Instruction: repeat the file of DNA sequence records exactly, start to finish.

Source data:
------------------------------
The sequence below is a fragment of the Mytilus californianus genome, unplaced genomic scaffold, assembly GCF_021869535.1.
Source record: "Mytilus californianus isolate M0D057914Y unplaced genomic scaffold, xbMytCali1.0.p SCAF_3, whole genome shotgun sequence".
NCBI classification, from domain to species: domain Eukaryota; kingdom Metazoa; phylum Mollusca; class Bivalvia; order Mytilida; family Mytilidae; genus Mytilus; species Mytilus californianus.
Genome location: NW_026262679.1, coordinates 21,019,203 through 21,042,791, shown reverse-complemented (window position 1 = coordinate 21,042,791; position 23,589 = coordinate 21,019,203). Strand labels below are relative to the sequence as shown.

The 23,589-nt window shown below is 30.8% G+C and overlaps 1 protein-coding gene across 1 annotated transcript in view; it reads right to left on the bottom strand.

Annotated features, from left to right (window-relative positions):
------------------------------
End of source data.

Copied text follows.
The sequence below is a fragment of the Mytilus californianus genome, unplaced genomic scaffold, assembly GCF_021869535.1.
Source record: "Mytilus californianus isolate M0D057914Y unplaced genomic scaffold, xbMytCali1.0.p SCAF_3, whole genome shotgun sequence".
NCBI classification, from domain to species: domain Eukaryota; kingdom Metazoa; phylum Mollusca; class Bivalvia; order Mytilida; family Mytilidae; genus Mytilus; species Mytilus californianus.
Genome location: NW_026262679.1, coordinates 21,019,203 through 21,042,791, shown reverse-complemented (window position 1 = coordinate 21,042,791; position 23,589 = coordinate 21,019,203). Strand labels below are relative to the sequence as shown.

The 23,589-nt window shown below is 30.8% G+C and overlaps 1 protein-coding gene across 1 annotated transcript in view; it reads right to left on the bottom strand.

Annotated features, from left to right (window-relative positions):